By Margaret Edwards
Special To The Standard
BARNARD — In 2009, soon after Lillian Wuttke De Giacomo finished packing up in Barnard, where she had lived for 27 years, to move to Cavendish, Vermont, to be near her son, she began to contemplate a book project that she had been putting off for too many years. During the move, she was careful to transfer a precious and important box—a box filled with material that she had saved from the early years of her first marriage.
The box held many original sketches on flimsy pieces of paper, some typewritten notes, and a faded photograph. All were tragic mementos from her first husband’s four years spent as a Japanese prisoner of war. Just after Bill Wuttke had been liberated and had returned home, he described to his wife and family in some detail what he had been through during the war. “But,” Lillian says, “after that, he put his experiences behind him and never mentioned them. He didn’t want to dwell on them. Like so many others, he wanted to occupy himself for the rest of his life with family and good times.”
Bill and Lillian became the parents of six children: five boys and a girl. They lived first on Long Island, later in Pennsylvania, and eventually in Iowa. In Des Moines, Bill died of cancer at the age of 59 in 1977. Even as his end drew near, he did not speak of the contents of the box. “Yet I knew what these things meant to him,” Lillian says. “And I knew they had been packed away with good reason. We never forgot what the war had been for him—and for me. But we both felt thankful. We just wanted to concentrate on the here and now, and to enjoy our happiness.”
In 1941, shortly before Bill became a soldier, he had married his sweetheart Lillian Wark. They were newlyweds and deeply in love when Bill was drafted. He spent a few weeks at Camp Upton at Yaphank, NY. Then he was moved to Fort Belvoir in Virginia. The newlyweds were writing often and making plans to see each other. So it was a great surprise to Lillian to have her young husband, who was stationed where she was welcome to go visit him, be very suddenly gone. “We had no chance to say good-bye,” Lillian remembers. “It was as if he had vanished. And no one would tell me anything.”
Ten days went by before Bill was allowed to send a letter from California saying that he and his unit had been taken by railroad to the West coast. They were soon to be on a ship bound for the Philippines. Later, after he had arrived at Camp Stotsenburg, he wrote letters telling how he and his buddies were clearing jungle to build air fields. The USA wasn’t yet at war but was preparing for the worst. Then came December 7, 1941—Pearl Harbor—and war on Japan was declared. That’s when all communication from Lillian’s husband ceased.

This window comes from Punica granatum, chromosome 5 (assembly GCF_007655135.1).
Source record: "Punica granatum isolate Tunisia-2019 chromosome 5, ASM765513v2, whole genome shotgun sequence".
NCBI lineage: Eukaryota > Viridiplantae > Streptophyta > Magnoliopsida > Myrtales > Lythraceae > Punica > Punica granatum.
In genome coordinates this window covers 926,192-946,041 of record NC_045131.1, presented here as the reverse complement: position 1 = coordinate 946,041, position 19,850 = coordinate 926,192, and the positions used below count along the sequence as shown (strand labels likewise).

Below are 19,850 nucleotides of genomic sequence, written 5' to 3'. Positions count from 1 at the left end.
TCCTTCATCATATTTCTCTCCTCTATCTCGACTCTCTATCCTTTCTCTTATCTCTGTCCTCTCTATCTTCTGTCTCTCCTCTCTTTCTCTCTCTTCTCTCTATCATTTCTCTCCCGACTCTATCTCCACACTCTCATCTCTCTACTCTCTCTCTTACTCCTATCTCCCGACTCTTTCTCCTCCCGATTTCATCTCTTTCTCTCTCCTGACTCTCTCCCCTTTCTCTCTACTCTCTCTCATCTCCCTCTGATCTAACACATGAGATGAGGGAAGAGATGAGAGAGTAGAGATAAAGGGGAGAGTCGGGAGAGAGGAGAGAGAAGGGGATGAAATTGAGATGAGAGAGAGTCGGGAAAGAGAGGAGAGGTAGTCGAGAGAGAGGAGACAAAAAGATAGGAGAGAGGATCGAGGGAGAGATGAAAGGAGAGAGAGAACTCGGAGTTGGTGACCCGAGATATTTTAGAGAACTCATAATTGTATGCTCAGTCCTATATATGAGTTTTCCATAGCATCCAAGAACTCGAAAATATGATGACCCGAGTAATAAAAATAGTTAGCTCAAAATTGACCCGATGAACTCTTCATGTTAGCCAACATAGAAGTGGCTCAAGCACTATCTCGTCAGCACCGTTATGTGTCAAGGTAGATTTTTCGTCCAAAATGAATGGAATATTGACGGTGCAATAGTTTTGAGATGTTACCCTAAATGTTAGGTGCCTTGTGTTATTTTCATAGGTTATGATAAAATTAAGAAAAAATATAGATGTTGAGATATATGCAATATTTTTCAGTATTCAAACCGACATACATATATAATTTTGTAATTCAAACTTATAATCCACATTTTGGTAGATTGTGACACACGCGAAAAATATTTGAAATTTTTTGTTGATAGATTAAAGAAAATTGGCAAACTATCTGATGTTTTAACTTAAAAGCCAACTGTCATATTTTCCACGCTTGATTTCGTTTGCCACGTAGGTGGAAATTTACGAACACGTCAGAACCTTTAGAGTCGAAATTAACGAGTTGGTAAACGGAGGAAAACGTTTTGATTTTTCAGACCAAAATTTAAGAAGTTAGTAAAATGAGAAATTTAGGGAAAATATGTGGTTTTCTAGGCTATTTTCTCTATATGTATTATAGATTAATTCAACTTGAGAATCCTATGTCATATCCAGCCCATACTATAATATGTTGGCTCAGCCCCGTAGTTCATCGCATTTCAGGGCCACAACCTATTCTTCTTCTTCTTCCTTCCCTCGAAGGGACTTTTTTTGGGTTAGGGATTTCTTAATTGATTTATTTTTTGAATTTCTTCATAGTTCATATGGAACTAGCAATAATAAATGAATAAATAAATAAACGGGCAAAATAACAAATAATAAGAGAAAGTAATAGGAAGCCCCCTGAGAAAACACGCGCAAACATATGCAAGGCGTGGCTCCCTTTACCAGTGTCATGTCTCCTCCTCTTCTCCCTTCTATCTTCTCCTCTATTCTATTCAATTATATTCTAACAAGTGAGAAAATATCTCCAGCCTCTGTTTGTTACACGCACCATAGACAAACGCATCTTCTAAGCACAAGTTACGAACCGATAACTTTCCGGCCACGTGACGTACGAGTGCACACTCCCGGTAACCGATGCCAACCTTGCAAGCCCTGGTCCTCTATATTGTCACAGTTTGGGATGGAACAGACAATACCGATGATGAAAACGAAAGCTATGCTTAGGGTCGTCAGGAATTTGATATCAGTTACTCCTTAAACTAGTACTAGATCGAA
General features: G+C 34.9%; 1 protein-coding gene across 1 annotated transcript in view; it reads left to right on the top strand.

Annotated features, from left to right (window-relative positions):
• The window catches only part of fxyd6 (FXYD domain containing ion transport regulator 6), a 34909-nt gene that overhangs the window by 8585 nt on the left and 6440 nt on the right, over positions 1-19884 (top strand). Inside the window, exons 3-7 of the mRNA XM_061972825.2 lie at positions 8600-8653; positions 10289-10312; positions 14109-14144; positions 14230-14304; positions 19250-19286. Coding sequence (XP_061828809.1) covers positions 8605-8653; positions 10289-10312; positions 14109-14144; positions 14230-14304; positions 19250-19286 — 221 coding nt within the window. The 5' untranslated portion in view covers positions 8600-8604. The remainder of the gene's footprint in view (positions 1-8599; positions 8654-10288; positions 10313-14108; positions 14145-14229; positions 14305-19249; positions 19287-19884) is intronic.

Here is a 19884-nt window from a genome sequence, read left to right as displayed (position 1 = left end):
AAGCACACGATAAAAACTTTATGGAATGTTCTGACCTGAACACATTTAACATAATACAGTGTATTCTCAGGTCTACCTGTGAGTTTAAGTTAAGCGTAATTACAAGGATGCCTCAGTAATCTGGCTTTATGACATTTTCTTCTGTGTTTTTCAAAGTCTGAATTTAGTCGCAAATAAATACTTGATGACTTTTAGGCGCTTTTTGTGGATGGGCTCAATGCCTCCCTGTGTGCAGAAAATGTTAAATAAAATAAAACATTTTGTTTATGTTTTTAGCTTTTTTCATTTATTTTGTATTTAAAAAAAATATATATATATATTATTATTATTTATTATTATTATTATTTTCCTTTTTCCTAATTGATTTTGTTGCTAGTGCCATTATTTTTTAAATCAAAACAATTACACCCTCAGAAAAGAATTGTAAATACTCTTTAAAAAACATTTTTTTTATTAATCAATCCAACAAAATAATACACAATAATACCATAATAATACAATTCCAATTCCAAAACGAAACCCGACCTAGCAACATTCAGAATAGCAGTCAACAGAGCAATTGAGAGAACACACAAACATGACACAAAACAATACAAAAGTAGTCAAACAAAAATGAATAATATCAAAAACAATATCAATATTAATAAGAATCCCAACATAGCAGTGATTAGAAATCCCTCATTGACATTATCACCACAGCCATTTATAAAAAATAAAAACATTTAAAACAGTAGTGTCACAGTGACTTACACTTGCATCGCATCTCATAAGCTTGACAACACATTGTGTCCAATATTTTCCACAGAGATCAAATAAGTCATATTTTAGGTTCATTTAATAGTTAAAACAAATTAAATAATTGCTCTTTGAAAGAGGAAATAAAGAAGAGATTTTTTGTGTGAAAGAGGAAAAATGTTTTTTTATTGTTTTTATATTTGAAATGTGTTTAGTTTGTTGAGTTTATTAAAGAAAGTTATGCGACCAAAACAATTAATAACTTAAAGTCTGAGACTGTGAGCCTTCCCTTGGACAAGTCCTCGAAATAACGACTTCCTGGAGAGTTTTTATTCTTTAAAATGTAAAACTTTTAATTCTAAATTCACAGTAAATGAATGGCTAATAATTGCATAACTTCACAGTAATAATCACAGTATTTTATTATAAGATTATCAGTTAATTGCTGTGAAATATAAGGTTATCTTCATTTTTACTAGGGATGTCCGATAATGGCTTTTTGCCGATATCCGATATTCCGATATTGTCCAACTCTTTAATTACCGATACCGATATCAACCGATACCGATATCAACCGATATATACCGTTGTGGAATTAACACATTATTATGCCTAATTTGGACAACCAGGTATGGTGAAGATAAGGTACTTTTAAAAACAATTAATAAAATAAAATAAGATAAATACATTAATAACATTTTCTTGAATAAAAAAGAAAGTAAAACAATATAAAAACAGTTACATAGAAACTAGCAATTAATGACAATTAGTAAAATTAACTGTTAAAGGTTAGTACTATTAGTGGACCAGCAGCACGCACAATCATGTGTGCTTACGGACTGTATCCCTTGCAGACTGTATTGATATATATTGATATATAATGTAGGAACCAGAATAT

There was complete silence. Lillian knew only what the newspapers reported, and she learned to her horror of the US surrender in the Philippines. The Japanese had overtaken the Americans there. Lillian still shudders at the memory. “No one knew where Bill was, and no one could tell me what had become of him or his unit. Bill and I were the type to write letters often.” Having no word from him made her fear the worst. “But then I reasoned that there had been no official announcement of his death. So where was he?”
While his wife agonized with worry, Bill as a captive was being moved, along with his fellow soldiers, from the Bataan peninsula to Camp O’Donnell. This was a terrible ordeal, infamous in later accounts as the Bataan Death March. Many soldiers died of disease and wounds, or were executed, and Bill’s survival seemed to him a miracle. Also miraculous was Bill’s endurance of the next move, from Camp O’Donnell to Cabanatuan, and then the ordeal of being herded on into China, to Mukden, Manchuria. Bill always credited his deep Christian faith and his fierce love of the wife he’d left behind as the two reasons he had hung on when others fell.
The sketches that Bill made during his imprisonment, sketches of life at the camp, are a combination of many individual cartoons with a few realistic drawings. They had to be finished quickly, and he took a great risk in creating and hiding them. Together they compose a graphic account of the life of a typical private held prisoner. Bill’s ability to draw had fit him for duty in the prison’s drafting department in a munitions factory. In that drafting room, he was able to scrounge precious scraps of paper. The drawing job itself saved him from the sort of back-breaking labor which, given the meager prison rations, tended to starve others to death.
Lillian always knew that Bill’s sketches would be of value to historians, and early in the year 2010 she began to organize them and write captions for them, as well as to compose the story of Bill’s ordeal. He, himself, had not left a written manuscript behind.
In August of 2010 came the completion and publication of Just One More Day, which is subtitled: “My Life As Prisoner of War #1475 As Lived and Pictured by William C. Wuttke, Sr.” And now, on Saturday, July 9th, 2011, at 10:30 a.m., on the 2nd floor mezzanine of Woodstock’s Norman Williams Public Library, the book’s editor and guiding spirit, Lillian Wuttke De Giacomo, will make sure that future generations have local access to her husband’s account. She will be making a public presentation of three copies of the limited edition, donating one to the Woodstock Historical Society, another to the Barnard Historical Society, and a third to the Library itself.
To the gathered public, Lillian will read from the book, show its illustrations, and answer questions. Surely this presentation, which is being sponsored by the Woodstock Learning Collaborative (The Learning Lab), will fascinate anyone who has an interest in the history of World War II. It may also delight romantics who still believe that love can conquer all. Admission is free.
This article first appeared in the July 8th print edition of the Vermont Standard.